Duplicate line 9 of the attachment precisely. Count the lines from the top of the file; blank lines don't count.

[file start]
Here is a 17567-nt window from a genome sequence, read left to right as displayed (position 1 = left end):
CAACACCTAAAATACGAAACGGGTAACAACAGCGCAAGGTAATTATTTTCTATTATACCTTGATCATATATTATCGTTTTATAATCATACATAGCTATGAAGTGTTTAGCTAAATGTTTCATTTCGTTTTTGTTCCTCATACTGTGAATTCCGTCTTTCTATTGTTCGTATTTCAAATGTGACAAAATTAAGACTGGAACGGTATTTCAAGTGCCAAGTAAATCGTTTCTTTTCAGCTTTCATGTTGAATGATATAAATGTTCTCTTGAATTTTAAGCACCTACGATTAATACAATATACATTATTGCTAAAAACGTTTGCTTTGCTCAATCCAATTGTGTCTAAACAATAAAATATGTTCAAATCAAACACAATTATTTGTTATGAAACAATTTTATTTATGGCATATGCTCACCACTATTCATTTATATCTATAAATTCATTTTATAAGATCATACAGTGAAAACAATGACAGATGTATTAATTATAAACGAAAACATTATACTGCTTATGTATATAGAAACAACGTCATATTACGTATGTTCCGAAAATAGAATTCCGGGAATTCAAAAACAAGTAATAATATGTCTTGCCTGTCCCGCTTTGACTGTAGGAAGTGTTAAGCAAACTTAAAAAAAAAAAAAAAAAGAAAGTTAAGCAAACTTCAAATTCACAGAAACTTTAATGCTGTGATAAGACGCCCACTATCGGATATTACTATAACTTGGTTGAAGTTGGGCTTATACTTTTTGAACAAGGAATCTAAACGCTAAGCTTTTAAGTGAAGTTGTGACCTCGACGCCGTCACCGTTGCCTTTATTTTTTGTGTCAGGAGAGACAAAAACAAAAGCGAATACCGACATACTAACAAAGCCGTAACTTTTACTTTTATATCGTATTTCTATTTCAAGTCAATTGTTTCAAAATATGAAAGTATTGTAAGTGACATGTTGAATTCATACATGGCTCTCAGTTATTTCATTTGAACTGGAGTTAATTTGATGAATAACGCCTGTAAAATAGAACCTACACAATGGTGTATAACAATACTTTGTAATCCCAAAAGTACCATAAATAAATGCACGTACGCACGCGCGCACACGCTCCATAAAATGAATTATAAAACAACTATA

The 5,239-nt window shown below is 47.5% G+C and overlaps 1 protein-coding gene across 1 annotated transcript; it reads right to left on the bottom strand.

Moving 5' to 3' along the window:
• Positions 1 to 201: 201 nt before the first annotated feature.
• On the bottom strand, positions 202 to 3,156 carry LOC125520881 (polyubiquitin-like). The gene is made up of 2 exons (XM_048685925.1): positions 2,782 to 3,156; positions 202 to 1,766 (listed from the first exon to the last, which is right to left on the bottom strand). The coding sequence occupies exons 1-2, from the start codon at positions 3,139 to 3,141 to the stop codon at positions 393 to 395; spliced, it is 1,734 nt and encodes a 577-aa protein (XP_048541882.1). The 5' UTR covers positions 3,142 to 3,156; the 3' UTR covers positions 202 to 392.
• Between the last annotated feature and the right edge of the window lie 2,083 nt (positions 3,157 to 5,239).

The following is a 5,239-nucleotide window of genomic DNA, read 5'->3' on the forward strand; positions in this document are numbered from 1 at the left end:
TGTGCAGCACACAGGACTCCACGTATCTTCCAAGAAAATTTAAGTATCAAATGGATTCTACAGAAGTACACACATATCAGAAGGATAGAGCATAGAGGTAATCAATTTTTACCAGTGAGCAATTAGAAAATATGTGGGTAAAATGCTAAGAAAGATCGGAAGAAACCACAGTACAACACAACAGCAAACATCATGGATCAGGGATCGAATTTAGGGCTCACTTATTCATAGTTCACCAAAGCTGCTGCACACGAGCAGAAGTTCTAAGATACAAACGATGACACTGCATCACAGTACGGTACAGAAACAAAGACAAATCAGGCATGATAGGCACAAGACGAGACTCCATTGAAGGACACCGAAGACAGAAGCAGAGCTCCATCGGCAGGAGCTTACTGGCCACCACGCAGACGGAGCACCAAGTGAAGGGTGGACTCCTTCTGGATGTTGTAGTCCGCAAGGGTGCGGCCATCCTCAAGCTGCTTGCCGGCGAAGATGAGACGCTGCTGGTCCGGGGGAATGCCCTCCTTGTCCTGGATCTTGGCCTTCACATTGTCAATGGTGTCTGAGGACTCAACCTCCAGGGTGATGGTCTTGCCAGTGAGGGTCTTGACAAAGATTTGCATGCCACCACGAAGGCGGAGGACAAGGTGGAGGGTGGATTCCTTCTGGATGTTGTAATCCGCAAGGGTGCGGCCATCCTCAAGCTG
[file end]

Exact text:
TGTGCAGCACACAGGACTCCACGTATCTTCCAAGAAAATTTAAGTATCAAATGGATTCTACAGAAGTACACACATATCAGAAGGATAGAGCATAGAGGTAATCAATTTTTACCAGTGAGCAATTAGAAAATATGTGGGTAAAATGCTAAGAAAGATCGGAAGAAACCACAGTACAACACAACAGCAAACATCATGGATCAGGGATCGAATTTAGGGCTCACTTATTCATAGTTCACCAAAGCTGCTGCACACGAGCAGAAGTTCTAAGATACAAACGATGACACTGCATCACAGTACGGTACAGAAACAAAGACAAATCAGGCATGATAGGCACAAGACGAGACTCCATTGAAGGACACCGAAGACAGAAGCAGAGCTCCATCGGCAGGAGCTTACTGGCCACCACGCAGACGGAGCACCAAGTGAAGGGTGGACTCCTTCTGGATGTTGTAGTCCGCAAGGGTGCGGCCATCCTCAAGCTGCTTGCCGGCGAAGATGAGACGCTGCTGGTCCGGGGGAATGCCCTCCTTGTCCTGGATCTTGGCCTTCACATTGTCAATGGTGTCTGAGGACTCAACCTCCAGGGTGATGGTCTTGCCAGTGAGGGTCTTGACAAAGATTTGCATGCCACCACGAAGGCGGAGGACAAGGTGGAGGGTGGATTCCTTCTGGATGTTGTAATCCGCAAGGGTGCGGCCATCCTCAAGCTG